“I was bullied in seventh grade and throughout middle school. It was by the same group of people, but by the end more people were joining in. They would push me into lockers and call me ‘geek’ or ‘nerd,’ made fun of my weight and called me offensive slurs and names,” he said. “I had cuts and bruises, and was even punched in the face. They even started attacking people around me. It came to a point where people I was friends with since kindergarten ignored me in the halls.”

This happened to Eric every day. He reached out to his parents, teachers and guidance counselors. Unfortunately, he did not get much help from the school. Eric said, “They’d say things like ‘boys will be boys’ or ‘they’re just kidding.’ 

“I just took the attacks because it was all I could do,” Eric said. “I had nobody standing up for me.”

Eric said that he has learned a lot about himself after going through all of that. He has changed schools and now has a good group of friends.

“Bullying is so common across America and little or none is being done to stop it. Putting a little ribbon on your Twitter picture doesn’t do much,” Eric said. “It takes courage to take it (bullying), but it also takes courage to stand by the people who are getting bullied. People that are going through this aren’t alone. We should all stand together.”

That is where training from Sweethearts and Heroes can make a huge impact. People have to stand up for these kids and not be bystanders.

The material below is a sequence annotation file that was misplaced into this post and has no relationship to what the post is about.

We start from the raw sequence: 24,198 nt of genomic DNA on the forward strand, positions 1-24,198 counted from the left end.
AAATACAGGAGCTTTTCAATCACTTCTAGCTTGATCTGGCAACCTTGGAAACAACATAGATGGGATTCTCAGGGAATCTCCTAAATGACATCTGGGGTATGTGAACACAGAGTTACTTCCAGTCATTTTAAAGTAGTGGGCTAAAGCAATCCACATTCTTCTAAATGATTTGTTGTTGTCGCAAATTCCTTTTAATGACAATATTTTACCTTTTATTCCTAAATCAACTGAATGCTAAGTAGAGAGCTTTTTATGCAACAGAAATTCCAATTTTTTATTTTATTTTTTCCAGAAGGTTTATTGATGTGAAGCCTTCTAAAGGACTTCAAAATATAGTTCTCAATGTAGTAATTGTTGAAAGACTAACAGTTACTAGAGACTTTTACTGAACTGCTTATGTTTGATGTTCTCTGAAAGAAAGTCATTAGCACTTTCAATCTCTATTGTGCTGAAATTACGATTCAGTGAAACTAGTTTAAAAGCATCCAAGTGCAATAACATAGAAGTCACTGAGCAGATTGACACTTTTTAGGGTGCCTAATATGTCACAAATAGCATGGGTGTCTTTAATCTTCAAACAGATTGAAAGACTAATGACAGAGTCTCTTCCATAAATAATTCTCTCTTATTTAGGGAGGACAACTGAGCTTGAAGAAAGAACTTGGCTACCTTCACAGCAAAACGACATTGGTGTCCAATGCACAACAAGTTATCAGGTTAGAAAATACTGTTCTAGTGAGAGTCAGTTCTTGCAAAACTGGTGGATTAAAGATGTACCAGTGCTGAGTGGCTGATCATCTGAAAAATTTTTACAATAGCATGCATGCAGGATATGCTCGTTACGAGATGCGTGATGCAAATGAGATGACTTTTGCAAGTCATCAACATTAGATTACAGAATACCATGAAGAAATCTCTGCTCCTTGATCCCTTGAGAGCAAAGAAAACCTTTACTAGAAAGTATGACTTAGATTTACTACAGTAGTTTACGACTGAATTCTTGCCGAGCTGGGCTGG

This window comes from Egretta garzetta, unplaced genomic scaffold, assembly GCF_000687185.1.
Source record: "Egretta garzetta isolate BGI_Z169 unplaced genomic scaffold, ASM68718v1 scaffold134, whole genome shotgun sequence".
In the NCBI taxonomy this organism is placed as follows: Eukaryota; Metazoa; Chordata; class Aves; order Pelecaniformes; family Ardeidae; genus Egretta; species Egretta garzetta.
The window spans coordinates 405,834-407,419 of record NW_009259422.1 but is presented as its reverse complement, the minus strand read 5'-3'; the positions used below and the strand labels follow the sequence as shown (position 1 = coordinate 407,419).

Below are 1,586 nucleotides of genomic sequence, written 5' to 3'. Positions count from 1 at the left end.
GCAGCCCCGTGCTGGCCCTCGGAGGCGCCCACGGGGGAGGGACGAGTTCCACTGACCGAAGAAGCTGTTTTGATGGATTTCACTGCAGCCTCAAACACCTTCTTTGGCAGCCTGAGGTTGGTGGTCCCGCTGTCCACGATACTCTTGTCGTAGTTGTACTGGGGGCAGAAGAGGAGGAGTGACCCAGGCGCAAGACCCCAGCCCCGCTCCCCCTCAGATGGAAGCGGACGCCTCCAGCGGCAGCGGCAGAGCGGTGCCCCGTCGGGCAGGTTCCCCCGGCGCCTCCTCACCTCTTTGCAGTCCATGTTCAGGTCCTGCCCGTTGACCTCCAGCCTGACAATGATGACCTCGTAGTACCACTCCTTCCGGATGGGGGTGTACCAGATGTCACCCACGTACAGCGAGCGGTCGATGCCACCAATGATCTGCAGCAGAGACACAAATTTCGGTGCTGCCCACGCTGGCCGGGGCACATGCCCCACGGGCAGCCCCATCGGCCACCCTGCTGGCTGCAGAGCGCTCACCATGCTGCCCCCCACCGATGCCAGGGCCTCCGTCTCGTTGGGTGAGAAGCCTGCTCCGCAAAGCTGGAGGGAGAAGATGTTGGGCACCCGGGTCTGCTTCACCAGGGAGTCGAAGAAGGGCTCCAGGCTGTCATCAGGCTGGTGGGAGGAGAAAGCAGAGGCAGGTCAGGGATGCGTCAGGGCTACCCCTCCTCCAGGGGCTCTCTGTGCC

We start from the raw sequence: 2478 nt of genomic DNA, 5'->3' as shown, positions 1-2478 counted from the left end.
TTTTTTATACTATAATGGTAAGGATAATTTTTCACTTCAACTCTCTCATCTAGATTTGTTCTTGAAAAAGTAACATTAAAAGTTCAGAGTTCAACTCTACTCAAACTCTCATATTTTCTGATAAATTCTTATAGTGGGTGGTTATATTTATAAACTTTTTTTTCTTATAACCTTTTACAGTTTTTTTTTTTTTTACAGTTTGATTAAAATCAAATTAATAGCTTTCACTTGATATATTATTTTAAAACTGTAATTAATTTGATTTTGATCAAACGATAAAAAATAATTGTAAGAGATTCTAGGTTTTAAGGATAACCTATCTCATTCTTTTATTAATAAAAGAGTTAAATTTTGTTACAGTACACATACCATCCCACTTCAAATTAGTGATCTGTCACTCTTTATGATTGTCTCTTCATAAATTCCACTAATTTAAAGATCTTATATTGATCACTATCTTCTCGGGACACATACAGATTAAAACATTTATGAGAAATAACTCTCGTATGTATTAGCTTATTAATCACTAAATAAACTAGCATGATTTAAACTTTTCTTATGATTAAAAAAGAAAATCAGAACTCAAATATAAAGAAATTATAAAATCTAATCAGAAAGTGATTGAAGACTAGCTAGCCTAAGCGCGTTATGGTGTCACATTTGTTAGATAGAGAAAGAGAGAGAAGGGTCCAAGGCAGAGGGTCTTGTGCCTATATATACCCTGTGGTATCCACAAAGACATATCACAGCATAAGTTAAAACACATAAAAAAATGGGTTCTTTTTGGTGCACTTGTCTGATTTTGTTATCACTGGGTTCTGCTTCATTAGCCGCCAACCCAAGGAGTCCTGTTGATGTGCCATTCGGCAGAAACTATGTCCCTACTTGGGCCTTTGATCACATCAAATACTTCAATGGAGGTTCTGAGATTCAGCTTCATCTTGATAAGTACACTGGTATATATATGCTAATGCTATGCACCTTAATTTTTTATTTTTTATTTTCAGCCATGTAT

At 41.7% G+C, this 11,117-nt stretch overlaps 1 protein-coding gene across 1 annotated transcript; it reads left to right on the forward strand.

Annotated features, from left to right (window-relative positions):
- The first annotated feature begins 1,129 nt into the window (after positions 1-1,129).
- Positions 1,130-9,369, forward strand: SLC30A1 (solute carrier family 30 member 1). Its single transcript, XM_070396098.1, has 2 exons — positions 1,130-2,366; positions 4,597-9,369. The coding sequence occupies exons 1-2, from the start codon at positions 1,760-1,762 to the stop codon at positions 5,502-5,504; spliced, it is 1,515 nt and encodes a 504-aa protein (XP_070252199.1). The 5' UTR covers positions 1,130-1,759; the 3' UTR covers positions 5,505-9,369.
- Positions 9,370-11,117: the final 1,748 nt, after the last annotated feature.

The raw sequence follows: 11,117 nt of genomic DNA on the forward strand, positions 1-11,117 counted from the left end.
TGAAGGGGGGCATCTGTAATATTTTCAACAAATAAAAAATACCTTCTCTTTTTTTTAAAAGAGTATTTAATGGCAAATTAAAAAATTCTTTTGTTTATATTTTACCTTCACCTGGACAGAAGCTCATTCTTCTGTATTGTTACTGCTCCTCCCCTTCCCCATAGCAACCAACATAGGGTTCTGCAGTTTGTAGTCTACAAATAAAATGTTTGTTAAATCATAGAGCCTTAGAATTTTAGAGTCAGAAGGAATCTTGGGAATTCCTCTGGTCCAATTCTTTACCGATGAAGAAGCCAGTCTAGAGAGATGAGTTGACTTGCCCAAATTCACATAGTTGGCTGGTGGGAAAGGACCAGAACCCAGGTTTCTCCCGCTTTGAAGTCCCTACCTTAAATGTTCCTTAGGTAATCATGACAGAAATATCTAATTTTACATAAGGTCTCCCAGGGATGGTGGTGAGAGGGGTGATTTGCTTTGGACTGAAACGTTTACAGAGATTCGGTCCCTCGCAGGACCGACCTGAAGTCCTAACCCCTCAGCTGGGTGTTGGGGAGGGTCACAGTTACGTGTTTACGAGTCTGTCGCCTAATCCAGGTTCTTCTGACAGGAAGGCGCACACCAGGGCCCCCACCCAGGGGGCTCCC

Typically, when someone thinks of bullying, they probably think of Eric’s situation. According to erasebullying.ca, that type of bullying is known as physical or direct bullying. But there’s a much more insidious type of bullying that often goes unnoticed by parents and teachers. This type of bullying is known as relational bullying or emotional bullying. This involves social manipulation, such as excluding others from a group, spreading rumors, breaking confidences and getting others to dislike another person. Relational bullying can be very damaging, and some kids never recover. It is most common with girls.

Ally, 23, attended a private school in Western New York, was bullied for years. The bully, Jessica, told everyone she could that Ally was “weird” and to basically “stay away from her.” Ally spent most of her freshman year in tears, feeling isolated, alone and wanting to switch schools. Ally was not a shy girl to begin with, either. Yet, in her first year at a new school, she made no friends and had never felt so empty.

She spent many days and nights crying, wondering what she did wrong and trying to figure out why no one liked her.